Grimes and Plain offer market updates for the week past each Friday afternoon. To view this information, visit the University of Missouri AgEBB Web site.

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Industry Insight

Cold Weather May Increase Calf Birth Weights
John Hall, Virginia Tech Department of Animal & Poultry Science

No sooner did I mention that the winter has been warmer, yet still stressful, than we were hit with almost 30 days of below average temperatures. Producers have often speculated that calves are bigger after cold winters. Is this really true? Often it is hard to compare one year to the next as bulls and nutrition change, which can affect calf birth weight. However, several studies indicate that exposure of dams to cold conditions can result in increased birth weights of offspring.

The research

Some of the early work in this area was with sheep. Shearing ewes before they lamb is a common practice to reduce soiling of wool, make it easier for lambs to nurse and reduce space needed in lambing sheds. Researchers have noted that lambs from winter-shorn ewes are heavier at birth and are more vigorous than lambs from unshorn ewes.

Properly conducted research on weather effects on birth weight in cattle is limited. However, in the 1990s researchers from Nebraska conducted a study on birth weight and dystocia as affected by winter weather. For six years, data was collected from March-calving heifers of similar breeding that were all bred AI to the same calving-ease Angus bull. The research group kept track of average and wind chill temperatures from December-February of each year. All calves were weighed and any heifers requiring assistance were noted. Birth weights were heaviest and calving difficulty greater in the coldest years. Researchers found almost a 1:1 relationship between decrease in average temperature and increase in calf birth weight. For every 1-degree (Fahrenheit) drop in average or wind chill temperature there was roughly a 1-lb. increase in calf birth weight.

One of the years did not seem to fit. The winter of ’95-’96 was relatively warm, but calf weights and dystocia increased. When researchers reviewed the weather data, they found that January of ’96 was much colder than average. Therefore, they concluded that this one month in late gestation was sufficient enough to affect birth weight.

Why does birth weight increase?

One theory behind increased birth weights of offspring from cold-exposed dams relates to blood flow. It is well established that when exposed to extremely cold temperatures, mammals shift blood flow from extremities and skin to major internal organs. This survival mechanism ensures that essential organs (brain, heart, liver) continue to function normally even in cold weather. As a result of this shift in blood flow, there may be greater blood flow and nutrients reaching the fetus. However, short-term cold exposure in women has actually been shown to decrease blood flow to the fetus.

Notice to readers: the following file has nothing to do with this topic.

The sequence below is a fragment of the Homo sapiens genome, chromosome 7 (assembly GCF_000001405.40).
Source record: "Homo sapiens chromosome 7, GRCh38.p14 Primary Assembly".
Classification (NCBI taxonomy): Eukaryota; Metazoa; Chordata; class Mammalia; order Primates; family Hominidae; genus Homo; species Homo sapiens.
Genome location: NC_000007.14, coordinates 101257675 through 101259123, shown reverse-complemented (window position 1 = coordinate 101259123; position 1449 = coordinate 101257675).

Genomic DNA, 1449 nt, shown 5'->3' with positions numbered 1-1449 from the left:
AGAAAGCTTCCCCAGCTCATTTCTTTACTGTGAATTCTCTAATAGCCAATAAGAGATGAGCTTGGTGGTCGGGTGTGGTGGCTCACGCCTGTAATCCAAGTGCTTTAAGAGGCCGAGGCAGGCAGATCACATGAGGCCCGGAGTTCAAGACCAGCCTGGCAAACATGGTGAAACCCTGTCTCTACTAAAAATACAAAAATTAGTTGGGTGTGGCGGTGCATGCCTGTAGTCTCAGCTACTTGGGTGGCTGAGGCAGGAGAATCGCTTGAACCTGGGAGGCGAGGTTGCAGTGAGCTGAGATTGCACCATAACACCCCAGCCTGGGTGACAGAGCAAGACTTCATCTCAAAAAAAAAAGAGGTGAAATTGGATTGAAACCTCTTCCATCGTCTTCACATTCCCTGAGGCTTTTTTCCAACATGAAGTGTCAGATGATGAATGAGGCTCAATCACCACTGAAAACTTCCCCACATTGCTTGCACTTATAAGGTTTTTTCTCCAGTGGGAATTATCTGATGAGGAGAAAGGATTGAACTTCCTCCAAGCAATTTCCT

Another theory is that voluntary feed intake is increased in dams exposed to cold. While ruminants can compensate to some extent by increasing intake during cold weather, this probably does not explain all the increase in birth weight.

More recently, several groups have found metabolic changes in cold-stressed ewes. These metabolic changes result in increased availability of glucose, IGF-I and IGF-II to the fetus. Glucose and the two insulin-like growth factors (IGF) are important regulators of fetal growth. Some studies also indicate an increase in brown adipose tissue, the fat that is used in the first days of life to produce heat, in newborns. Increased size, enhanced energy availability and greater brown adipose tissue are positively correlated to newborn calf survival during cold weather.

Management of heavier calves

For mature cows, the increase in birth weight of 5-8 lb. caused by cold weather results in little increase in dystocia. However, producers should be aware of increased birth weights and the potential for problems. If extremely large birth weights occur, then cows should be checked more often.

First-calf heifers will need more observation and close attention this calving season. Producers should be prepared to check animals or render assistance if heifers appear to be struggling or have been in Stage 2 labor (hard pushing) for 30-45 minutes. Make sure that heifers are well-dilated and be sure the calf is of deliverable size. Don’t be afraid to call the veterinarian if needed; the value of a live calf is worth the vet call. But remember, if you have worked half the night trying to pull the calf, don’t expect the vet to perform a miracle and deliver a live calf — call early.

Under no circumstances should producers reduce feed levels or amount of energy in late-gestation diets in an attempt to reduce calf birth weight. Reducing energy intake will cause weak calves and thin cows. In addition, thin cows will have poor conception rates in the following breeding season.


Headlines